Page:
Debug.Log("Your NetworkScene is ready!!!");
        }
    };
}

Altough it involves a bit more code we can still check for success!

Create a NetworkBehavior in a NetworkScene

You can instantiate new NetworkBehaviors as shown below:

// Instantiate a new NetworkBehavior in the current NetworkScene
string currentSceneName = gameObject.scene.name;
int playerCreateCode = 1;
NetworkBehavior behavior = NodeManager.Instance.InstantiateInScene(currentSceneName, playerCreateCode);

If you prefer readability you can also instantiate via name:

// Instantiate a new NetworkBehavior in the current NetworkScene
string currentSceneName = gameObject.scene.name;
NetworkBehavior behavior = NodeManager.Instance.InstantiateInScene(currentSceneName, "Player");

You can setup the names for each NetworkBehavior in the NetworkBehaviorList of the NodeManager (see 4.3 NetworkBehaviorLists for more information).

Create a NetworkBehavior in a NetworkScene on another Server

Instantiating a new NetworkBehavior on another server is very similar to instantiating it locally as shown below:

// Instantiate a new NetworkBehavior in a NetworkScene on another Node
uint targetNodeId = 2;
string sceneName = "NetworkSceneName_On_Node2";
int monsterCreateCode = 2;
NodeManager.Instance.InstantiateInNode(targetNodeId, sceneName, monsterCreateCode);

As we sometimes need to make sure that something is successfully instantiated on another server we have the option to hook up on events to get notified on success or failure:

// Instantiate a new NetworkBehavior in a NetworkScene on another Node
uint targetNodeId = 2;
string sceneName = "NetworkSceneName_On_Node2";
int monsterCreateCode = 2;
ServiceCallback callback = NodeManager.Instance.InstantiateInNode(targetNodeId, sceneName, monsterCreateCode);
if (callback.State == ServiceCallbackStateEnum.AWAITING_RESPONSE) {
    callback.OnResponse += (pResponseTime, pResponseData, pSender) => {
        if (pSender.State == ServiceCallbackStateEnum.RESPONSE_SUCCESS) {
            Debug.Log("Your NetworkBehavior has successfully been instantiated!!!");
        }
    };
}

Transport the Player to another NetworkScene on any Server

Transferring a player to another NetworkScene has many obstacles we need to overcome. Timouts, errors, what if the NetworkScene is not there anymore? The NetworkSceneTeleporter is a prefab that already handles these things out-of-the box and gives you a starting point to implement your own logic if you want to.

Please see the NetworkSceneTeleporter-Prefab and NetworkSceneTeleporter-Script that are included in this project for more information.

The NodeManager

What does the NodeManager do?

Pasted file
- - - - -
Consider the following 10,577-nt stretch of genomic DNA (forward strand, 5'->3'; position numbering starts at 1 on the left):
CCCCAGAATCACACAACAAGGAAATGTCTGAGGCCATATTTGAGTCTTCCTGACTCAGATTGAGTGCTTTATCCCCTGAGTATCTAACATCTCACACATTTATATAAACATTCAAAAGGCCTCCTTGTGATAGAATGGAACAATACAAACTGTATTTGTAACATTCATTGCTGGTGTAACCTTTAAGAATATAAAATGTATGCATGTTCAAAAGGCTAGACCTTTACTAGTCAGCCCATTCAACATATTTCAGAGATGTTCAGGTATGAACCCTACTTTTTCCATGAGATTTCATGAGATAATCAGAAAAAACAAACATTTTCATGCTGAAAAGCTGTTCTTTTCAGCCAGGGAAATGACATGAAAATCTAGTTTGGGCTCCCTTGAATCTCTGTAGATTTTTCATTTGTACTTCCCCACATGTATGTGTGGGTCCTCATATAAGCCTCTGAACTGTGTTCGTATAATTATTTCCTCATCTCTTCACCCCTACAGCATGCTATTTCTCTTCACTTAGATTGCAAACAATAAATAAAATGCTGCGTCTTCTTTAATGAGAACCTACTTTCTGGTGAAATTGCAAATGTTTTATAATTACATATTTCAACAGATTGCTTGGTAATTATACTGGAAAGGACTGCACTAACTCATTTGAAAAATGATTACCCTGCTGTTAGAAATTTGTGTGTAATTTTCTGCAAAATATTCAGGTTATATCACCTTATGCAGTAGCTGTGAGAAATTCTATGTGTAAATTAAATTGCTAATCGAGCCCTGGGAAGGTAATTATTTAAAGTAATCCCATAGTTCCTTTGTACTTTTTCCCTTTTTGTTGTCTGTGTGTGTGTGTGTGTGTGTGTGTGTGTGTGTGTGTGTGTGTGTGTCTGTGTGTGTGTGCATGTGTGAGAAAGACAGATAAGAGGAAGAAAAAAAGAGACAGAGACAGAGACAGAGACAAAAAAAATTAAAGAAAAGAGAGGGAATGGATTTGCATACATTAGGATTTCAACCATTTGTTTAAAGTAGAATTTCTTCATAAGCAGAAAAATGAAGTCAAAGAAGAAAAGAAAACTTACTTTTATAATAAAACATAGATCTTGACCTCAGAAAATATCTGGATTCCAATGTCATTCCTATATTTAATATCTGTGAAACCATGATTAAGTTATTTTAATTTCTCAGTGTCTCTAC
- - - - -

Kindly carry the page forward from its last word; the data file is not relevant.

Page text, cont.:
The NodeManager helps you with the following tasks:

  • Create and remove NetworkScenes without name-collision
  • Redirect instantiation of NetworkBehaviors to the correct NetworkSceneManagers
  • Establish and maintain Server-To-Server communication

The NodeManager is the central point for creating, removing and looking up NetworkScenes. It supports you with several helper-functions like FindNetworkSceneItem() or FindNetworkSceneTemplate() to make handling all your scenes easier. It exposes a variety of events for you within NetworkScene-creation and NetworkBehavior-instantiaton.

You can start the NodeManager as a server or a client through its respective StartAsServer()- or StartAsClient()-functions.

NodeManager-Parameters

NodeManager in Unity

  • NetworkSceneManagerPrefab: The NetworkSceneManager on this Prefab will be instantiated for all NetworkScenes to handle networking. Use this to provide a custom NetworkSceneManager if needed.
  • AutoReconnectMasterManager: When enabled the NodeManager will try to reconnect if it has lost its connection to the MasterNode in order to maintain Server-To-Server communication. If you only have one Node running as a server you should disable this.
  • AutoReconnectMasterManagerInterval: The interval in seconds to which the NodeManager should try to reconnect to the MasterNode.
  • EnableRegisterDynamicScenes: When enabled the NodeManager will register its dynamic scenes to the MasterNode so other NodeManagers can look up its NetworkScenes. If you only have one Node running as a server you should disable this.
  • RegisterDynamicScenesRequireConfirmation: When enabled a NetworkScene can only be fully initialized if its NetworkScene has been successfully registered on the MasterNode else it will be deleted. Registering NetworkSceneson the MasterNode is done to prevent scene-name-collision across servers. If you only have one Node running as a server you should disable this.
  • EnableSceneLookUpCaching: When enabled all lookups of NetworkScenes for connection-data from other servers through the MasterNode will be cached to prevent unnecessary querying of the MasterNode.